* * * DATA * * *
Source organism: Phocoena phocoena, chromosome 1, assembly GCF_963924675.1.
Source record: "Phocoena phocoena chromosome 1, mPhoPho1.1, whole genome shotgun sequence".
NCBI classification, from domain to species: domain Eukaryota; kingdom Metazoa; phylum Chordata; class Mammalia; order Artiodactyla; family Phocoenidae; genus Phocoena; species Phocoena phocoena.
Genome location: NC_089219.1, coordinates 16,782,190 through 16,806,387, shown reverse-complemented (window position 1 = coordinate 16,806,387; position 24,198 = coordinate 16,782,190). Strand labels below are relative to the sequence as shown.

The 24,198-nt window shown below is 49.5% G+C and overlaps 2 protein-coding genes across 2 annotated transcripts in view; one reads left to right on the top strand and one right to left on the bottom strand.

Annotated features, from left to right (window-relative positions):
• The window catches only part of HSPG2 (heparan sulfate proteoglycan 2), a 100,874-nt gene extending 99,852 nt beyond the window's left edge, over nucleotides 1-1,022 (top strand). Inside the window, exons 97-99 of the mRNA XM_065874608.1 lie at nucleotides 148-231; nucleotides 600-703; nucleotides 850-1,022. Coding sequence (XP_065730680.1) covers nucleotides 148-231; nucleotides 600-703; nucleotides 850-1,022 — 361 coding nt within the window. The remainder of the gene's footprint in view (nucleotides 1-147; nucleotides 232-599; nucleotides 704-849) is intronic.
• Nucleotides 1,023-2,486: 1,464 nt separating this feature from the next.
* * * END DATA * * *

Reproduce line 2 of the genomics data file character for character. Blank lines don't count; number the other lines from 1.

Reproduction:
Source record: "Phocoena phocoena chromosome 1, mPhoPho1.1, whole genome shotgun sequence".